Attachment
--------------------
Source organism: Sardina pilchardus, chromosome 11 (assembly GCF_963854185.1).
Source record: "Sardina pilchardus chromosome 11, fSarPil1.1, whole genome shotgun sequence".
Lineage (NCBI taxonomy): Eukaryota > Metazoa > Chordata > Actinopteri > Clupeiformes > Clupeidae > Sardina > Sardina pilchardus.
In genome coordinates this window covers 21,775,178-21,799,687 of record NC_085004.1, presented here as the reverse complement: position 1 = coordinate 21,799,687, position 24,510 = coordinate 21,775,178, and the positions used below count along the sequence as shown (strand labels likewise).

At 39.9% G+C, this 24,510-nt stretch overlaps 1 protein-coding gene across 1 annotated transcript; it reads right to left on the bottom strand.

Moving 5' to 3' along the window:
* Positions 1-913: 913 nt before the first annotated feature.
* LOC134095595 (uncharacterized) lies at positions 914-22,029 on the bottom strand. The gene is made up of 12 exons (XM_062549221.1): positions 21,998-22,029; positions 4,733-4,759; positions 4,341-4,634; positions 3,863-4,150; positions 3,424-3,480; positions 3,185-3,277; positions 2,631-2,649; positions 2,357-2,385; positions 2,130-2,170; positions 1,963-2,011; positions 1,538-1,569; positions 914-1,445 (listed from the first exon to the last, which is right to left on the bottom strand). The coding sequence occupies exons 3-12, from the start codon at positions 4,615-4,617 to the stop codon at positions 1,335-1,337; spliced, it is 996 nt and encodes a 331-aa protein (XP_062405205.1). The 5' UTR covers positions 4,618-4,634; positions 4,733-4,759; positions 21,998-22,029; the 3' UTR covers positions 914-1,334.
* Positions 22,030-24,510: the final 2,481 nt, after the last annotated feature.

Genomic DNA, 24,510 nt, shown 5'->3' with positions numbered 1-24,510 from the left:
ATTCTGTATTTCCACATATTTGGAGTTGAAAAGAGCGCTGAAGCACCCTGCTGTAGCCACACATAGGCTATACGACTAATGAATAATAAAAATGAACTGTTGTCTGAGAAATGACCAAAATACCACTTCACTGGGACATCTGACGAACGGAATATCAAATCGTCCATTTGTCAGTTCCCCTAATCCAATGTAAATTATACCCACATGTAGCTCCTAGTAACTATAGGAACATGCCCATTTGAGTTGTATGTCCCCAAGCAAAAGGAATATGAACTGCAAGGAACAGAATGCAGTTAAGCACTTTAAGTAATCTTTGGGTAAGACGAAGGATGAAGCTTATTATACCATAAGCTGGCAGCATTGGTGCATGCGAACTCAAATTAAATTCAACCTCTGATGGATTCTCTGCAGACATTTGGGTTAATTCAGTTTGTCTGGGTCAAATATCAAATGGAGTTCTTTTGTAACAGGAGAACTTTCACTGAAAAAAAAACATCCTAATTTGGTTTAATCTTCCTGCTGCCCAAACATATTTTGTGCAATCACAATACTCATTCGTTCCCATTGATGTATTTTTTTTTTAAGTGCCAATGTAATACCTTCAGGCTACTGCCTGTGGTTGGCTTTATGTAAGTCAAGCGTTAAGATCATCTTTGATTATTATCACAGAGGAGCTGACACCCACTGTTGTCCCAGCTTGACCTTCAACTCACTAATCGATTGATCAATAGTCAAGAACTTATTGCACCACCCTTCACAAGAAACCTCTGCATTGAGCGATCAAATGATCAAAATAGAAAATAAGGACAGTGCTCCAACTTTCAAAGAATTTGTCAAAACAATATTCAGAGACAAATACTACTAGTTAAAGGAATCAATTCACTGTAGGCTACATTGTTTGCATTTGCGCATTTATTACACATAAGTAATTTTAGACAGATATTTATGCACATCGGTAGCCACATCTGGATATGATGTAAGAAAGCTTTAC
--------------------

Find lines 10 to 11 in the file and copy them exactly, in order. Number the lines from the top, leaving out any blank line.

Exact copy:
Genomic DNA, 24,510 nt, shown 5'->3' with positions numbered 1-24,510 from the left:
ATTCTGTATTTCCACATATTTGGAGTTGAAAAGAGCGCTGAAGCACCCTGCTGTAGCCACACATAGGCTATACGACTAATGAATAATAAAAATGAACTGTTGTCTGAGAAATGACCAAAATACCACTTCACTGGGACATCTGACGAACGGAATATCAAATCGTCCATTTGTCAGTTCCCCTAATCCAATGTAAATTATACCCACATGTAGCTCCTAGTAACTATAGGAACATGCCCATTTGAGTTGTATGTCCCCAAGCAAAAGGAATATGAACTGCAAGGAACAGAATGCAGTTAAGCACTTTAAGTAATCTTTGGGTAAGACGAAGGATGAAGCTTATTATACCATAAGCTGGCAGCATTGGTGCATGCGAACTCAAATTAAATTCAACCTCTGATGGATTCTCTGCAGACATTTGGGTTAATTCAGTTTGTCTGGGTCAAATATCAAATGGAGTTCTTTTGTAACAGGAGAACTTTCACTGAAAAAAAAACATCCTAATTTGGTTTAATCTTCCTGCTGCCCAAACATATTTTGTGCAATCACAATACTCATTCGTTCCCATTGATGTATTTTTTTTTTAAGTGCCAATGTAATACCTTCAGGCTACTGCCTGTGGTTGGCTTTATGTAAGTCAAGCGTTAAGATCATCTTTGATTATTATCACAGAGGAGCTGACACCCACTGTTGTCCCAGCTTGACCTTCAACTCACTAATCGATTGATCAATAGTCAAGAACTTATTGCACCACCCTTCACAAGAAACCTCTGCATTGAGCGATCAAATGATCAAAATAGAAAATAAGGACAGTGCTCCAACTTTCAAAGAATTTGTCAAAACAATATTCAGAGACAAATACTACTAGTTAAAGGAATCAATTCACTGTAGGCTACATTGTTTGCATTTGCGCATTTATTACACATAAGTAATTTTAGACAGATATTTATGCACATCGGTAGCCACATCTGGATATGATGTAAGAAAGCTTTAC